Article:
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Welcome to African Archaeology!

The Journal of African Archaeology is an international peer-reviewed periodical appearing half-yearly since 2003. It publishes original papers addressing recent research and developments in African archaeology and related disciplines. The journal's main purpose is to provide scholars and students with a new pan-African forum for discussing relevant topics on the cultural dynamics of past African societies.

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Vol. 2 (2) 2004

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V. Linseele

Size and size change of the African aurochs during the Pleistocene and Holocene

Journal of African Archaeology, Vol. 2 (2), 2004, pages 165-185, DOI 10.3213/1612-1651-10026

Abstract
Several assumptions on the size of the African aurochs have been tested primarily using measurements assembled from the literature. During the Holocene, the African aurochs was indeed smaller than its European and Near Eastern cousins and it appears also to have been more gracile. The available African aurochs measurements of this period probably derive mostly from male animals, since many females may have been misidentified as domestic cattle. Therefore, the degree of sexual dimorphism remains unknown, although iconographic evidence suggests that it may have been marked. Male Holocene aurochs probably reached a height of about 160 cm at the withers and is not taller than Pleistocene female aurochs, which grew to between 140 and 160 cm. The height at the withers of the Pleistocene male individuals is estimated at between 150 and 170 cm. As in Europe, the aurochs in Africa underwent a size decline between the Pleistocene and the Holocene. The Pleistocene African aurochs moreover seems to have been more robust than its Holocene successor.

Résumé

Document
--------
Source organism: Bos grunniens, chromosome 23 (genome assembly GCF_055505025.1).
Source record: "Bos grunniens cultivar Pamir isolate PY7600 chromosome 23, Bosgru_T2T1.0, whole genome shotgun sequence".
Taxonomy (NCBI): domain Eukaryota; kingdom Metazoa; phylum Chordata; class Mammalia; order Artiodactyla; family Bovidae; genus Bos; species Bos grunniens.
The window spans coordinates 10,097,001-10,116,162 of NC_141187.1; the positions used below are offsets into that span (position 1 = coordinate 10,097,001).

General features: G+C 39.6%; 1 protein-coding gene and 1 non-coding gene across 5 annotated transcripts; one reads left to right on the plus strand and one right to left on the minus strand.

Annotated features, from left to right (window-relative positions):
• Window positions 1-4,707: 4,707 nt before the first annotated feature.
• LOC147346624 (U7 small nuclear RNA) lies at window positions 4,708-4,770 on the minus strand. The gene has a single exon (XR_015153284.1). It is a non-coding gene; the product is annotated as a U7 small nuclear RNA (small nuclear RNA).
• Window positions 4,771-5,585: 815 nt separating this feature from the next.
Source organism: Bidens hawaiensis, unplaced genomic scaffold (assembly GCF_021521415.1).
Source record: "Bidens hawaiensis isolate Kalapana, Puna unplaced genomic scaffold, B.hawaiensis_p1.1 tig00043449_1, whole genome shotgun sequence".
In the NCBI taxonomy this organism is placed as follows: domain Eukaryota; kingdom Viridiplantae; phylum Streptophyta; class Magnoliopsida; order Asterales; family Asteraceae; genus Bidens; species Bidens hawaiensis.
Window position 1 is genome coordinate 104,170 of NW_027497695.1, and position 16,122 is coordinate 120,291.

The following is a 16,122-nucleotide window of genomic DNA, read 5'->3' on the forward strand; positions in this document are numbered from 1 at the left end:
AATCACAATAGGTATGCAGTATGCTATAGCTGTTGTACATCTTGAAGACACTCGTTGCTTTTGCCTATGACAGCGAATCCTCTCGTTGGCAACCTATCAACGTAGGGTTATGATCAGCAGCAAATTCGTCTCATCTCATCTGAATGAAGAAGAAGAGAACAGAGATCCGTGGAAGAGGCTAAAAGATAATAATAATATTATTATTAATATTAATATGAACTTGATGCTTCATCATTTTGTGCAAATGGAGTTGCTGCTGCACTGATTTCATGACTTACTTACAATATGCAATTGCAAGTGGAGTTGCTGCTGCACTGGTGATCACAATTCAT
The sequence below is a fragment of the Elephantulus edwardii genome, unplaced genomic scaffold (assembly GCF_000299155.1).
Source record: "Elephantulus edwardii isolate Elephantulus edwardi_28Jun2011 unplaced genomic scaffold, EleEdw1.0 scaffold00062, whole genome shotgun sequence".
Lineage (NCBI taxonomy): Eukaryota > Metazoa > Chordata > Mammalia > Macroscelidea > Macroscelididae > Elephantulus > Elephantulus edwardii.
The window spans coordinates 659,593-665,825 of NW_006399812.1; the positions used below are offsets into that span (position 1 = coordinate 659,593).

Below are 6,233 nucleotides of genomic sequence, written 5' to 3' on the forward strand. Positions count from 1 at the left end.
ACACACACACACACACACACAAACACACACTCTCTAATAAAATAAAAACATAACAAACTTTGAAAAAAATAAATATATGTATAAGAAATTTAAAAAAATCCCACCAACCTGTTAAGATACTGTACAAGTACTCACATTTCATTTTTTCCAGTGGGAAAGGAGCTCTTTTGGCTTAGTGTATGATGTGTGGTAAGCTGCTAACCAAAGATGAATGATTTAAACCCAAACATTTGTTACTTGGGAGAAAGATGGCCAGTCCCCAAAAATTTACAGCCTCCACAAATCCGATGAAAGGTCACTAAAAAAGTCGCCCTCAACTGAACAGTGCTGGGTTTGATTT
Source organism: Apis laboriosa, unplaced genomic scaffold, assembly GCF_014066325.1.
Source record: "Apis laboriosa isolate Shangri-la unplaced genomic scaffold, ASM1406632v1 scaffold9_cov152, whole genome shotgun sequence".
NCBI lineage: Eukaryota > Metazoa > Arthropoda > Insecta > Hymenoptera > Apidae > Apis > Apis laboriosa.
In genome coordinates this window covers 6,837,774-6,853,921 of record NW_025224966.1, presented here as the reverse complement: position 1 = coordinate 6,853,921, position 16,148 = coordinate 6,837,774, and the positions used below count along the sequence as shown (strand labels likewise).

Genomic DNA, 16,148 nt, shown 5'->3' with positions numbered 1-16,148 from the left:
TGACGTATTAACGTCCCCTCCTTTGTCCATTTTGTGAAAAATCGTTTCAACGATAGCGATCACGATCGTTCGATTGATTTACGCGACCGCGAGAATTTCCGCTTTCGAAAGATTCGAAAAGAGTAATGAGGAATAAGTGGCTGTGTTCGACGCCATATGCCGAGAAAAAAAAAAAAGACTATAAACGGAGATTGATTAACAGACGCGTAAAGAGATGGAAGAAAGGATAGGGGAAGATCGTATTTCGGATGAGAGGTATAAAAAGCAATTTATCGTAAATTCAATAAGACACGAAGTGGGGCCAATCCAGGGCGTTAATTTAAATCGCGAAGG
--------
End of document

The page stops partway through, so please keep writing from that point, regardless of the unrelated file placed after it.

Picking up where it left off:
Plusieurs hypothèses concernant la taille du bœuf sauvage en Afrique ont été testées en utilisant principalement des données compilées de la littérature. L'étude confirme que, durant l'Holocène, le bœuf sauvage africain était non seulement plus petit que ses cousins de l'Europe et du Proche-Orient mais probablement aussi plus gracile. La majorité des mesures de bœufs sauvages africains de cette période a probablement été prise sur des mâles, les femelles ont pu être confondues avec des bœufs domestiques. L'ampleur du dimorphisme sexuel reste donc inconnue, bien que des représentations iconographiques suggèrent qu'elle ait été assez nette. Le bœuf sauvage mâle de l'Holocène atteignait une hauteur au garrot d'environ 160 cm, une taille qui ne dépasse pas celle des femelles du Pléistocène, comprise entre 140 et 160 cm. D'après les estimations, la taille au garrot des mâles pléistocènes atteignait 150 à 170 cm. Comme en Europe, le bœuf sauvage en Afrique a donc subi une diminution de taille entre le Pléistocène et l'Holocène. Le bœuf sauvage du Pléistocène était en outre probablement plus robuste que son descendant holocène.




Keywords: archaeozoology, Bos primigenius, Quaternary


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